Frequently Asked Questions
Frequently Asked Questions
- What is DutchCulture?
DutchCulture is the network and knowledge organisation for international cultural cooperation. We support the Dutch cultural and creative sector, public authorities and diplomatic missions in the pursuit of their international ambitions.
DutchCulture is the Dutch government’s partner in the implementation of international cultural policy. We are commissioned by the Dutch Ministries of Education, Culture and Science and Foreign Affairs, and the European Commission.
- What does DutchCulture do?
If you have international cultural ambitions, DutchCulture can help you gain a footing on the international stage. We give information, advice and training on international cultural cooperation. We connect cultural and creative professionals, organisations, public authorities and networks with each other and with international partners in the context of international cultural cooperation. We identify developments and investigate themes and domains that are relevant to successful collaboration. We share the knowledge and insights with the cultural and creative sector in the Netherlands.
- What areas does DutchCulture operate in?
DutchCulture collaborates with the Dutch cultural and creative sector, which involves working with all relevant parties, from individual artists to cultural organisations and public authorities. We also collaborate with non-Dutch parties wishing to engage in projects and activities with Dutch artists and cultural organisations.
DutchCulture does not operate on behalf of a specific branch of Dutch culture. We focus on collaboration across sectors and the exchange of knowledge with the cultural, educational and scientific sectors.
We work with other Dutch partners to implement the Netherlands’ international cultural policy, including EYE, Het Nieuwe Instituut, the public cultural funds, the National Archives of the Netherlands, the Cultural Heritage Agency of the Netherlands, and the Dutch diplomatic missions.
DutchCulture is a member of several international networks such as IETM, On the Move, IFACCA and EUNIC. EUNIC is the European network of organisations engaging in cultural relations, in which DutchCulture represents the Netherlands.
- Why does DutchCulture have advisors for specific countries?
Our advisors offer tailored advice on cultural collaboration with 17 countries in particular. The Dutch government stimulates cultural activities in prioritised countries to help strengthen the Dutch profile in those countries and to create a strong position for the cultural and creative sector. DutchCulture is the government’s partner in the implementation of international cultural policy.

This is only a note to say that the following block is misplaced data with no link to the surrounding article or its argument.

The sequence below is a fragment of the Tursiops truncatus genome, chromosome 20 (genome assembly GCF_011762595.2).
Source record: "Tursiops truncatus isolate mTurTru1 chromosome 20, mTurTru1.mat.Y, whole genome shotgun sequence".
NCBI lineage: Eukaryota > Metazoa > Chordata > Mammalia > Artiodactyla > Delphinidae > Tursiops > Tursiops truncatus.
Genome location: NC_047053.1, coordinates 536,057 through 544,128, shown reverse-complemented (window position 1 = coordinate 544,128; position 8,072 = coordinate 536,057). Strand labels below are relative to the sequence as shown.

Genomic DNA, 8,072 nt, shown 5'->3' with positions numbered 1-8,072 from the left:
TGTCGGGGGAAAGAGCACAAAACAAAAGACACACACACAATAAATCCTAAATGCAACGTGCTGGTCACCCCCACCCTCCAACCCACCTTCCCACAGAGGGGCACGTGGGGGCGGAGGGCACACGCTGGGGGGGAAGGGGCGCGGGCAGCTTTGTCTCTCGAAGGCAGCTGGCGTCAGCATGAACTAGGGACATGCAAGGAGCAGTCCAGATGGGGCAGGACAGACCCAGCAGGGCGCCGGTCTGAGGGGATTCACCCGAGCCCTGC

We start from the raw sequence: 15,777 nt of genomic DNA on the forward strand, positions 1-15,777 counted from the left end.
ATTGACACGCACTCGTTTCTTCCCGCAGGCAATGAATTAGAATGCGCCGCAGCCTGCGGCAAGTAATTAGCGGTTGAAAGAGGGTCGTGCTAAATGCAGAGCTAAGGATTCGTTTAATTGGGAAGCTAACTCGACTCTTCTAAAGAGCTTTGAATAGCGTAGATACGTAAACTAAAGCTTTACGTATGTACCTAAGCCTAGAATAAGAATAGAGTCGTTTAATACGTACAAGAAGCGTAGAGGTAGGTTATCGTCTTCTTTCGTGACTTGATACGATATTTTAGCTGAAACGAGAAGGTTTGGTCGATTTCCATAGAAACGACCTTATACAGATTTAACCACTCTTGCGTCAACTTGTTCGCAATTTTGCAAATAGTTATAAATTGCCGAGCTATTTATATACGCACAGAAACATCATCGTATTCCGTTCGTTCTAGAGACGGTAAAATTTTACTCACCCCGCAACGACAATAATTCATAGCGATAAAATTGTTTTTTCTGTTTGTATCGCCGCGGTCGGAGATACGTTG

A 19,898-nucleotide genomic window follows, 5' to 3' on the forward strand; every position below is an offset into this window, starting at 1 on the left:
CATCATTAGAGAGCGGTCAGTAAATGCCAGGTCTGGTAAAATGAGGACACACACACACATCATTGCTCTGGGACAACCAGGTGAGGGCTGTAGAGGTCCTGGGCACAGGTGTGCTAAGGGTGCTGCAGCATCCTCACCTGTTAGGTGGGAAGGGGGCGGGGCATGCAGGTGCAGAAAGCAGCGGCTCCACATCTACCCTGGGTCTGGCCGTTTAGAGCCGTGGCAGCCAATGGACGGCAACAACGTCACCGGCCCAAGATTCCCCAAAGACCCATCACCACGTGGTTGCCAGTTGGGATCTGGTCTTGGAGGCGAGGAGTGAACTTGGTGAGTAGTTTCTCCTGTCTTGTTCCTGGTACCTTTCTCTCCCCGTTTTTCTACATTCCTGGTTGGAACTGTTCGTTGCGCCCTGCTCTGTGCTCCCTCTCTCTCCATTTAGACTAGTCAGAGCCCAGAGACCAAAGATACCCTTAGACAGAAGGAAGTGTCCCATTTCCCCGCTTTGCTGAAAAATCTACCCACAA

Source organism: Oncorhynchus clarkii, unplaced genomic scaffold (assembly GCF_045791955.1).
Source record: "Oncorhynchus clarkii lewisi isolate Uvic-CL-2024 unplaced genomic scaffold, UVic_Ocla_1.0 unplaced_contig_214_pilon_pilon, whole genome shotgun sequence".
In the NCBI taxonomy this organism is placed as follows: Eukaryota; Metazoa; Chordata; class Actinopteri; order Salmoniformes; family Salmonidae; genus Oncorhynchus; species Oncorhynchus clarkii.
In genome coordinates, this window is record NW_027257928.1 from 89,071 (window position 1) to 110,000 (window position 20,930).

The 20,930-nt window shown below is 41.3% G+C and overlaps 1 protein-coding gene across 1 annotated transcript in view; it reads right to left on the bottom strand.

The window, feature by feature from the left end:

If you want to work with another country, do not hesitate to contact us. We will be glad to help you.
- How does DutchCulture collaborate with embassies and consulates?
DutchCulture helps staff at Dutch diplomatic missions abroad to match what Dutch culture can offer with local demand. We work with Dutch embassies and consulates to implement the Netherlands’ international cultural policy, fulfilling a supporting role. We also organise working visits, public and restricted meetings for Dutch diplomatic staff in the countries prioritised in international cultural policy.
Embassies and consulates can contact us for information and advice, often tailored to the requestor’s needs. We also keep Dutch diplomatic missions informed of the latest developments in international cultural cooperation through our news page and newsletter. For an overview of our channels, see here.
DutchCulture & you
- What can DutchCulture do for me?
If you have international cultural ambitions, you can make use of our network, information and expertise to gain a footing on the international stage.
You can attend one of our events or contact our advisors directly for tailored advice. We are always glad to offer guidance to individual artists and cultural organisations that have questions with regard to planning international activities, mobility and collaboration. For more information please contact the Mobility Info Point.
Our website forms a vast source of information on international programmes and opportunities for international cultural cooperation. You can use the website, for example to:
- Obtain information on specific thematic, disciplinary and/or networking opportunities in the 17 focal countries in current international cultural policy.
- Obtain information on calls and support for your (potential) projects and activities with European partners through our Creative Europe Desk NL.
- Find a suitable artist residency abroad or in the Netherlands, potential financial support and international contacts through our TransArtists platform.
- Explore our financial support options under the International Heritage Cooperation programme and the Europe + Heritage programme.
- Become acquainted with the visitors’ programmes available in the Netherlands for non-Dutch cultural professionals and/or heritage professionals.
- Search the DutchCulture database of Dutch cultural activities abroad for contacts, collaborations or trends per year, country and more.